Stocks were mostly down on Wednesday as Wall Street struggled to extend its rally despite another strong run of corporate earnings.
The Nasdaq Composite fell 0.7%. The S&P 500 fell 0.6%. The Dow slipped 83 points, or 0.3%. All three averages oscillated between gains and losses in morning trading.
The tepid moves came even as Netflix shares rose 15% after the streaming giant posted better-than-expected earnings and revenue along with strong subscriber growth in the third quarter. United Airlines climbed more than 7% after also beating estimates on the top and bottom results.
The strong start to the earnings season comes as many Wall Streets have lowered their earnings forecasts and investors worry about a recession. Even though stocks rallied in the first two days of the week, Treasury yields remain high and rose on Wednesday, suggesting recession fears are still intact.
The 10-year Treasury yield jumped to 4.1% on Wednesday.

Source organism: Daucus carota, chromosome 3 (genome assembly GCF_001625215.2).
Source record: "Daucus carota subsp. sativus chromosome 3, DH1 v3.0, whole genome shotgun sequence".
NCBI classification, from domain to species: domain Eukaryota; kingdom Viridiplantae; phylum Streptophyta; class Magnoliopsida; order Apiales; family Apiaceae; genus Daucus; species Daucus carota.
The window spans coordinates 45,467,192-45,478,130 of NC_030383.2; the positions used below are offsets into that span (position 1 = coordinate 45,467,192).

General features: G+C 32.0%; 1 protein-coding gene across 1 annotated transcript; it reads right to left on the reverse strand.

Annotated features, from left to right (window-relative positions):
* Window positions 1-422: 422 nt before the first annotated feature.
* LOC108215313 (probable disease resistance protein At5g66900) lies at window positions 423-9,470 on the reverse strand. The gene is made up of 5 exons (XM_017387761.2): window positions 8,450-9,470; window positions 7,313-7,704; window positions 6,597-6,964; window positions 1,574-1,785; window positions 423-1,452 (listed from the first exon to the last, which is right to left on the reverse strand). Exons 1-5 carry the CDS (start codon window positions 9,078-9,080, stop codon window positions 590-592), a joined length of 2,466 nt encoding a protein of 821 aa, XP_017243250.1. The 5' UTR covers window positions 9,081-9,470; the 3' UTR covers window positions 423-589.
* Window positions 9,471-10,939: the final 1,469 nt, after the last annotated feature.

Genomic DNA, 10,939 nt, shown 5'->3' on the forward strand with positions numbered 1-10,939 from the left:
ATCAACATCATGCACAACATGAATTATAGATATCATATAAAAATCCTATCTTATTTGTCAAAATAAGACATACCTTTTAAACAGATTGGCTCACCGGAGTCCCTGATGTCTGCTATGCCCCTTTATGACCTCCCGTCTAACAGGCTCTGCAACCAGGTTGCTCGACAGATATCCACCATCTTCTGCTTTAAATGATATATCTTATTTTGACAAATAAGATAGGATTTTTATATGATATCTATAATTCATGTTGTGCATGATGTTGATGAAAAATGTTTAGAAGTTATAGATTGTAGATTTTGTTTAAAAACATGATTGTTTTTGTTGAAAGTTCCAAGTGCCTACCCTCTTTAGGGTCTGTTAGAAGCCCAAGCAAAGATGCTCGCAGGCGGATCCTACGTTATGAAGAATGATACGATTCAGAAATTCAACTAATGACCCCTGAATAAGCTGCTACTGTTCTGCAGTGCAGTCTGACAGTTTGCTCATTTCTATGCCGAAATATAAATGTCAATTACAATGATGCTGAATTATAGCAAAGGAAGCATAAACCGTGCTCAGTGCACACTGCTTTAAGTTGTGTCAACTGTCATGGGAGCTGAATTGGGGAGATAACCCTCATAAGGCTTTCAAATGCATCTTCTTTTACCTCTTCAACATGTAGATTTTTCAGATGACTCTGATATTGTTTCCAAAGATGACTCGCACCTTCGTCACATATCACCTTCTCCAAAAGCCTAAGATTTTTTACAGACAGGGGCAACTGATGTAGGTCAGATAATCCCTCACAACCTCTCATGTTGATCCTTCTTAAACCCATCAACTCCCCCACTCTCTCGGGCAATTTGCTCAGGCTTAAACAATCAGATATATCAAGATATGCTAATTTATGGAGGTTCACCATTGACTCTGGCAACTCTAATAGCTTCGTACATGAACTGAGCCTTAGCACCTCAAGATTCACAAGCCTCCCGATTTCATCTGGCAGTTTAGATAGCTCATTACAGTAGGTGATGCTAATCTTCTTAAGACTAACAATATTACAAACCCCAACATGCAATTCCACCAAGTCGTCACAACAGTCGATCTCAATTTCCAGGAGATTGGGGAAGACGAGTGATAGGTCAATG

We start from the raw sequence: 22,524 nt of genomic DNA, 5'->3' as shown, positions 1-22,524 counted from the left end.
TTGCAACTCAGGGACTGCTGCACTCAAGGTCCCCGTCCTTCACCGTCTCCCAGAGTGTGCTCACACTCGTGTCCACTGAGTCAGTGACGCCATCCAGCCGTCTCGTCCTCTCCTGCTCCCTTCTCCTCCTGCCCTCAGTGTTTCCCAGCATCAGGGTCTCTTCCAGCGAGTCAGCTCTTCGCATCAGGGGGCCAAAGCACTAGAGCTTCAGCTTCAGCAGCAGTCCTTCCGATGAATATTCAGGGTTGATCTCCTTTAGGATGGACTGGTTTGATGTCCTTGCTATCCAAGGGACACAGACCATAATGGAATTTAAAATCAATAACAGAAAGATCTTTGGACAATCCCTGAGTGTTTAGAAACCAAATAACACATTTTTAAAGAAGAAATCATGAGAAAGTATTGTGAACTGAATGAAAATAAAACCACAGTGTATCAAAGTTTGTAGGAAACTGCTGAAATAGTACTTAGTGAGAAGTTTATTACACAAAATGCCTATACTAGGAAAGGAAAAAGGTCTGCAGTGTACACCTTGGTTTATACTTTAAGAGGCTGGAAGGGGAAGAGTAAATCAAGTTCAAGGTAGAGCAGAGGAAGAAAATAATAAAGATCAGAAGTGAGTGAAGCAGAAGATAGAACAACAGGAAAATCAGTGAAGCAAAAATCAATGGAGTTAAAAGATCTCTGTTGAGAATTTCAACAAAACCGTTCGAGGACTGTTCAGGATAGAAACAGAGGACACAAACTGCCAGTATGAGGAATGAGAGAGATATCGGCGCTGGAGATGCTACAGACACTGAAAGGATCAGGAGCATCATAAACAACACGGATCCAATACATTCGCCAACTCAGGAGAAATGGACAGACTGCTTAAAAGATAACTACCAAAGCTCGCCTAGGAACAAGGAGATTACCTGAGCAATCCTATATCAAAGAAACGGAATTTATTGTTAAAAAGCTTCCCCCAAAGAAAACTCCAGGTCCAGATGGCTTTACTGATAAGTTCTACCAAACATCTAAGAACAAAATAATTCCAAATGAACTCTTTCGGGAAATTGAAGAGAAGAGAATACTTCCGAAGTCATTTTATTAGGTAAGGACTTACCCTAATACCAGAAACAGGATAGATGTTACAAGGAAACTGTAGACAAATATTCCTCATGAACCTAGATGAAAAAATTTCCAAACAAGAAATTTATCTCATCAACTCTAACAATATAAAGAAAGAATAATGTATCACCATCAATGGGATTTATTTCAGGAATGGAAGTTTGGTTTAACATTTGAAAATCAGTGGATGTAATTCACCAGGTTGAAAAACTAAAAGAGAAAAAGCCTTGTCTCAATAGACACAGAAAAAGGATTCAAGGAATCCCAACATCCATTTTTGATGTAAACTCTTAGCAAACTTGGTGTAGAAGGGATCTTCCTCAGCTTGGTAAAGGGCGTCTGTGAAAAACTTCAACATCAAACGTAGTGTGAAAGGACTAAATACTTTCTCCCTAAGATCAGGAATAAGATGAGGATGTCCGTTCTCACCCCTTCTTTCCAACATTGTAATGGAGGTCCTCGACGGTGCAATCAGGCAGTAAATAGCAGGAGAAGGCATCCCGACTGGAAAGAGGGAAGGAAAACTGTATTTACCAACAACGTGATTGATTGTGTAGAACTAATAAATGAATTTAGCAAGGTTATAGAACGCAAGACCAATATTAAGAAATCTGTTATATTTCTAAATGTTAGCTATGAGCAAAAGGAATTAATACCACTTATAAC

“On the positive side, the corporate earnings season may boost investor confidence somewhat, given the current oversold conditions and reduced expectations. This should help equities stay on course, but until we see 2- and 10-year yields start to decline, we believe traders and investors should remain cautious and not expect too much from this rally,” said Nick Colas of DataTrek Research.
Among the Nasdaq’s biggest losses was Chinese tech stock JD.com, which fell more than 4%. Abbott Labs was one of the worst performers in the S&P 500, falling more than 7% despite third-quarter expectations.
Tech earnings will be in full swing next week, but IBM and Tesla are on deck to report on Wednesday. Social media company Snap will report later in the week.
In economic data, investors are eagerly awaiting housing starts on Wednesday. The Federal Reserve’s so-called Beige Book, the central bank’s report on the current state of economic conditions, will also be released.
Wednesday’s moves came after another strong day for stocks, with the Dow Jones gaining around 337 points on Tuesday and the S&P 500 gaining 1.1%.